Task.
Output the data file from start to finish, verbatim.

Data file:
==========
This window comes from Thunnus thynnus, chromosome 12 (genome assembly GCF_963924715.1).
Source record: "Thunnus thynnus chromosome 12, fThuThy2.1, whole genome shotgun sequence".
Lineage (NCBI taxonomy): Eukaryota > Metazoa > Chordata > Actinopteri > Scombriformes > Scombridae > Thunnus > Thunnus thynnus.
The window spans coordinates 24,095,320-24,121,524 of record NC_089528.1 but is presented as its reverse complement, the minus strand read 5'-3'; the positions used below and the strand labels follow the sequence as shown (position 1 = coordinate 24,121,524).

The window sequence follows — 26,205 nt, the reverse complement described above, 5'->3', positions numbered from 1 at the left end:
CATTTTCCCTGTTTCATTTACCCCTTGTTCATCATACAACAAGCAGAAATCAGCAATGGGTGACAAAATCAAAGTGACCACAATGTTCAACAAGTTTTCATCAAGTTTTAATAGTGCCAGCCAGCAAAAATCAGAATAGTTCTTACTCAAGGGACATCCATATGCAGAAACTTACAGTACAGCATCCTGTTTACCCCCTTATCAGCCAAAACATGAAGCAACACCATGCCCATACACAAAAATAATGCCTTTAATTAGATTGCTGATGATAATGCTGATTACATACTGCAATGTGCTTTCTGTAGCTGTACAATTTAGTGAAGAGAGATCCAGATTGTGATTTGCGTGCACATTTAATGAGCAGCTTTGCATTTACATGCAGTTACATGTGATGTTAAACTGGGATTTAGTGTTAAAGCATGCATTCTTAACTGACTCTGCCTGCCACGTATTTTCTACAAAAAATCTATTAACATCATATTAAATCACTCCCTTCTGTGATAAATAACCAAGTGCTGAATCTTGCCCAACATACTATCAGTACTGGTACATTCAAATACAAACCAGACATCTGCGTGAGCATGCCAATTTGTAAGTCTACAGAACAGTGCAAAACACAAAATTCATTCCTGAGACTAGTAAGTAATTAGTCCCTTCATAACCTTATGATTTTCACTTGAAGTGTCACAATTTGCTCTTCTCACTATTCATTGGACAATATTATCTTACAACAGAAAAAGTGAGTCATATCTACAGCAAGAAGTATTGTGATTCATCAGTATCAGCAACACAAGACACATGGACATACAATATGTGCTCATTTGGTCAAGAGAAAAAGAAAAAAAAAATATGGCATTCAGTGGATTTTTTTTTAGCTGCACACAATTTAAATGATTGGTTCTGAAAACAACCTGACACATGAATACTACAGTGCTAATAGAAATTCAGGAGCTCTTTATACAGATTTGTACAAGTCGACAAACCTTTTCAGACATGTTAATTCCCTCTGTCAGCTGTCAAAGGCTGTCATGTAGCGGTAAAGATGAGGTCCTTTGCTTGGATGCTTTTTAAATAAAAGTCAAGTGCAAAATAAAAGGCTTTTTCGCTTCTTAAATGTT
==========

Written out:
This window comes from Thunnus thynnus, chromosome 12 (genome assembly GCF_963924715.1).
Source record: "Thunnus thynnus chromosome 12, fThuThy2.1, whole genome shotgun sequence".
Lineage (NCBI taxonomy): Eukaryota > Metazoa > Chordata > Actinopteri > Scombriformes > Scombridae > Thunnus > Thunnus thynnus.
The window spans coordinates 24,095,320-24,121,524 of record NC_089528.1 but is presented as its reverse complement, the minus strand read 5'-3'; the positions used below and the strand labels follow the sequence as shown (position 1 = coordinate 24,121,524).

The window sequence follows — 26,205 nt, the reverse complement described above, 5'->3', positions numbered from 1 at the left end:
CATTTTCCCTGTTTCATTTACCCCTTGTTCATCATACAACAAGCAGAAATCAGCAATGGGTGACAAAATCAAAGTGACCACAATGTTCAACAAGTTTTCATCAAGTTTTAATAGTGCCAGCCAGCAAAAATCAGAATAGTTCTTACTCAAGGGACATCCATATGCAGAAACTTACAGTACAGCATCCTGTTTACCCCCTTATCAGCCAAAACATGAAGCAACACCATGCCCATACACAAAAATAATGCCTTTAATTAGATTGCTGATGATAATGCTGATTACATACTGCAATGTGCTTTCTGTAGCTGTACAATTTAGTGAAGAGAGATCCAGATTGTGATTTGCGTGCACATTTAATGAGCAGCTTTGCATTTACATGCAGTTACATGTGATGTTAAACTGGGATTTAGTGTTAAAGCATGCATTCTTAACTGACTCTGCCTGCCACGTATTTTCTACAAAAAATCTATTAACATCATATTAAATCACTCCCTTCTGTGATAAATAACCAAGTGCTGAATCTTGCCCAACATACTATCAGTACTGGTACATTCAAATACAAACCAGACATCTGCGTGAGCATGCCAATTTGTAAGTCTACAGAACAGTGCAAAACACAAAATTCATTCCTGAGACTAGTAAGTAATTAGTCCCTTCATAACCTTATGATTTTCACTTGAAGTGTCACAATTTGCTCTTCTCACTATTCATTGGACAATATTATCTTACAACAGAAAAAGTGAGTCATATCTACAGCAAGAAGTATTGTGATTCATCAGTATCAGCAACACAAGACACATGGACATACAATATGTGCTCATTTGGTCAAGAGAAAAAGAAAAAAAAAATATGGCATTCAGTGGATTTTTTTTTAGCTGCACACAATTTAAATGATTGGTTCTGAAAACAACCTGACACATGAATACTACAGTGCTAATAGAAATTCAGGAGCTCTTTATACAGATTTGTACAAGTCGACAAACCTTTTCAGACATGTTAATTCCCTCTGTCAGCTGTCAAAGGCTGTCATGTAGCGGTAAAGATGAGGTCCTTTGCTTGGATGCTTTTTAAATAAAAGTCAAGTGCAAAATAAAAGGCTTTTTCGCTTCTTAAATGTT